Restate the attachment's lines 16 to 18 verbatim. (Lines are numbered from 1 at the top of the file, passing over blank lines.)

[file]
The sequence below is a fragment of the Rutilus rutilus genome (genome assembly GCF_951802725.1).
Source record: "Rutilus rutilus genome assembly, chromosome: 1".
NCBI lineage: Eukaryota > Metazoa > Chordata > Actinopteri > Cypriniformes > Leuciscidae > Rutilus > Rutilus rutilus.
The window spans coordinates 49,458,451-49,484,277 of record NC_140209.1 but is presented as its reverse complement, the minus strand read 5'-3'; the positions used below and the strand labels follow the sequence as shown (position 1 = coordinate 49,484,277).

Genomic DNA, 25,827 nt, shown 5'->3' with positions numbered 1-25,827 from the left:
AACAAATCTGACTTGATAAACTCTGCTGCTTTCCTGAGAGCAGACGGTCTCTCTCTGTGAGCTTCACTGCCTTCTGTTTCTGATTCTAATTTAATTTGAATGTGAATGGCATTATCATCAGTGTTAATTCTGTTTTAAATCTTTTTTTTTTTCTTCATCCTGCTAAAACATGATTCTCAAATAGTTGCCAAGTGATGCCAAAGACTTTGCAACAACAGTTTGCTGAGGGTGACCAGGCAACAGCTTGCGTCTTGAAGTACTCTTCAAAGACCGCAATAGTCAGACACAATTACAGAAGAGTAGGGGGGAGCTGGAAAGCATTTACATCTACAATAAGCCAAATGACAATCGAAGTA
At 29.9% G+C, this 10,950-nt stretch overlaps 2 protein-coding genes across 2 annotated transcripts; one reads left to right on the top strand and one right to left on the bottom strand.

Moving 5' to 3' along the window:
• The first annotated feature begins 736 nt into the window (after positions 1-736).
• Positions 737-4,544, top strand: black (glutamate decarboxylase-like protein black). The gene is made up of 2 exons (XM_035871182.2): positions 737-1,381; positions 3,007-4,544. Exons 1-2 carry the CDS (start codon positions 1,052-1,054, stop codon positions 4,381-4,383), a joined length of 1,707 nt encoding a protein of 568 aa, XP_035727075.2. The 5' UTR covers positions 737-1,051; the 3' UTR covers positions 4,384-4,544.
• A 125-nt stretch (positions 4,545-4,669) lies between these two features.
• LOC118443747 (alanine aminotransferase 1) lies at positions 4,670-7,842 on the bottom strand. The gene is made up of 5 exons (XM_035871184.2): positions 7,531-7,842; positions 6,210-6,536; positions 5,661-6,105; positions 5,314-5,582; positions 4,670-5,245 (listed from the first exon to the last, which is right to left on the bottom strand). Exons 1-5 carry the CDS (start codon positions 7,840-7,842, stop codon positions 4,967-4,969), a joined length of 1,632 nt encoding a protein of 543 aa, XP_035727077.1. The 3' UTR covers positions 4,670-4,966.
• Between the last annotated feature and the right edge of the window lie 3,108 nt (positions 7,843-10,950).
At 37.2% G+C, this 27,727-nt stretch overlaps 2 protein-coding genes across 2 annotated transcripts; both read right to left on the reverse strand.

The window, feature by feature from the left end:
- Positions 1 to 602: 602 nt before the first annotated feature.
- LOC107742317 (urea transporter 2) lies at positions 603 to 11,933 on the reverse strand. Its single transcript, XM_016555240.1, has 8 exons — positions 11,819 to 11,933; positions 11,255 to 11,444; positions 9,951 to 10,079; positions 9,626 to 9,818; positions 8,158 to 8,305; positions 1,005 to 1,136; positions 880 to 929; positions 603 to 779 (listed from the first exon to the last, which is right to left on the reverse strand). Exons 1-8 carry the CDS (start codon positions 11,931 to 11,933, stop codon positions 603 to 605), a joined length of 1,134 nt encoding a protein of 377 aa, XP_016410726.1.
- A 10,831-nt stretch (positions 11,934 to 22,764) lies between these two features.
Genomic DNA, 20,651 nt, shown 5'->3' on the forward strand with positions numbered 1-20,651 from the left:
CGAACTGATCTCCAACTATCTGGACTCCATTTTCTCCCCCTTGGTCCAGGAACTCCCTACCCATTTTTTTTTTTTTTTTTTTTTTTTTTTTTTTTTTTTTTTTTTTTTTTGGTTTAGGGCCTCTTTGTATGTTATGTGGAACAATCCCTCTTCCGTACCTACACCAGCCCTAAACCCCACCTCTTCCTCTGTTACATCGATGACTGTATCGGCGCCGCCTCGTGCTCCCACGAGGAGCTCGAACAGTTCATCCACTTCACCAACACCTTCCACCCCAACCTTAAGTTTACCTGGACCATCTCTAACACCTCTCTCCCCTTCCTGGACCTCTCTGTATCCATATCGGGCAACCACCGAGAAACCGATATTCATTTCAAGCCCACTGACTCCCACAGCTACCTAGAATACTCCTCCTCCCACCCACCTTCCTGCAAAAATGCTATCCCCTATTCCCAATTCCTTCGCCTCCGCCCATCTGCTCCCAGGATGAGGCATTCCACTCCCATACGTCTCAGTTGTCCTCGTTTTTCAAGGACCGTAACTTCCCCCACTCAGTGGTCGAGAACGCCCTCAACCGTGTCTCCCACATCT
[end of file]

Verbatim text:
- Positions 1 to 602: 602 nt before the first annotated feature.
- LOC107742317 (urea transporter 2) lies at positions 603 to 11,933 on the reverse strand. Its single transcript, XM_016555240.1, has 8 exons — positions 11,819 to 11,933; positions 11,255 to 11,444; positions 9,951 to 10,079; positions 9,626 to 9,818; positions 8,158 to 8,305; positions 1,005 to 1,136; positions 880 to 929; positions 603 to 779 (listed from the first exon to the last, which is right to left on the reverse strand). Exons 1-8 carry the CDS (start codon positions 11,931 to 11,933, stop codon positions 603 to 605), a joined length of 1,134 nt encoding a protein of 377 aa, XP_016410726.1.
- A 10,831-nt stretch (positions 11,934 to 22,764) lies between these two features.